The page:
In a survey conducted last September, the Pew Research Center found that nearly 60 percent of Americans who speak about politics with those they disagree with reported the conversations as “stressful and frustrating.” It’s hard to recall a time when the thought of talking politics or any subject deemed divisive—from mask mandates to what books are taught in schools—could create such anxiety.
Democracy, however, is born from the fruitful discussion and exchange of ideas. How then can we encourage political discussion and civic engagement in a way that doesn’t cause undue stress and, at the same time, help bolster the very ideals upon which our nation was founded?
In 1916, John Dewey wrote, “Democracy has to be born anew every generation, and education is its midwife.” A new initiative from the USC Rossier School of Education, the Democracy Project, aims to course-correct, with a mission to strengthen students’ knowledge, skills and capacities so that they can become engaged citizens in their communities.
The project, co-chaired by Professor of Clinical Education Jenifer Crawford and Professor of Clinical Education Robert Filback, is in its strategic planning phase. Since the fall, the duo has been conducting extensive listening sessions with teachers, district leaders and community organizers, working together to consider ways to leverage existing educational materials. Their goal is twofold: They want to make these resources easy for civics educators to use in their classrooms, and they want to align these resources with criteria required for the California State Seal of Civic Engagement, a new award unveiled in 2020 that aims to incentivize students to become informed and active citizens.
“There are a ton of great materials,” Crawford says. “Teachers don’t just want more resources. They want resources that are going to help students achieve [the seal]. We’re trying to bring all these existing resources together, and [put them] in a framework that is user-friendly and aligned with [the seal].” They also want to go about the process in an equitable way, “centering equity and inclusion in the process,” Crawford says.
As they create this package of course materials, they will turn to the wealth of material generated by other USC entities, including the USC Center for Political Futures and the USC Shoah Foundation. Other resource partners include the News Literacy Project and the Constitutional Rights Foundation.
They also plan to facilitate a series of “learning exchanges,” where key stakeholders—teachers, parents, students, superintendents and other community members—gather to discuss the guiding question, “What does democracy look like to you?” Through the learning exchanges, Filback says, they aim “to give [participants] something tangible, particularly in this very fraught time that we’re in, where so many discussions around school are politicized.” The exchanges will also offer opportunities for information gathering, which Filback believes will help shape how and what educational resources are included in the course package.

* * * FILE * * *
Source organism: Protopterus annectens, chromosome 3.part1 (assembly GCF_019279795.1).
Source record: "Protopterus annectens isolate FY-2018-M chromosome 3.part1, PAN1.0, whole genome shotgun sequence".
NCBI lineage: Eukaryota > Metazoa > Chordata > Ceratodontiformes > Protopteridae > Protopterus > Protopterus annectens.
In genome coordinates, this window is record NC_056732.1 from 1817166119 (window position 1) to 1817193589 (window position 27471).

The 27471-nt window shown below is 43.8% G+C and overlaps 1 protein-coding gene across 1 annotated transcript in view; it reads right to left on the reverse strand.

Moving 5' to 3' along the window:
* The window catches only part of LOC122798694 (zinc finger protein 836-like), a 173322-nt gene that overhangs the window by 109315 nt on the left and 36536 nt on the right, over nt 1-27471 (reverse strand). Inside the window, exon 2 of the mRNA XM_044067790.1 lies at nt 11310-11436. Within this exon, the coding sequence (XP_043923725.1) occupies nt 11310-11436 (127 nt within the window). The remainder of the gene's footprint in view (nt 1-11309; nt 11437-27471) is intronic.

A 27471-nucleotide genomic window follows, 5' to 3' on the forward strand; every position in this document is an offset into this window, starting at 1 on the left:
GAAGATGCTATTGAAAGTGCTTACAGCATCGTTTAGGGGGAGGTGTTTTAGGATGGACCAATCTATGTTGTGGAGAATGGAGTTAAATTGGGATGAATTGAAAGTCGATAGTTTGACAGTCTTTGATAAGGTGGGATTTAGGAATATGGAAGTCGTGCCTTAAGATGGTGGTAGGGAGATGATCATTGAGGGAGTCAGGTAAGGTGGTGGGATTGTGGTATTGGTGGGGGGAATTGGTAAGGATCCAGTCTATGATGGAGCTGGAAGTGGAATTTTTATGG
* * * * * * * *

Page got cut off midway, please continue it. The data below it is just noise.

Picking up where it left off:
A recent grant from the Stuart Foundation has provided funding for a project specialist, held by Robert Medrano EdD ’20. Medrano, a social studies teacher at Culver City Middle School, completed his dissertation research on effective civics instructional practices for 12th-grade Latinx students. Medrano is working with Crawford and Filback to develop a civics course model, and he hopes the project will provide students with “increased opportunities to engage in relevant and meaningful learning experiences that lead to greater political efficacy.”
An internal and external advisory board will be guiding the project as it moves from its planning and implementation phase. Internal board members include professor Akilah Lyons-Moore, who was involved in early project planning, as well as additional USC Rossier faculty members: Shafiqa Ahmadi, Melanie Kneece Calvert, Paula Carbone, David Cash, Zoë Corwin, Julie Posselt, Artineh Samkian and Julie Slayton. External board members include Kamy Akhavan, executive director of the USC Dornsife Center for the Political Future; William Deverell, USC Dornsife professor of history; Michelle Herczog, a history and social sciences consultant for Los Angeles Unified School District; Michael Matsuda, superintendent of Anaheim Union High School District; Natalia Molina, USC Dornsife Distinguished Professor of American Studies and Ethnicity; and Dan Schnur, USC Annenberg professor.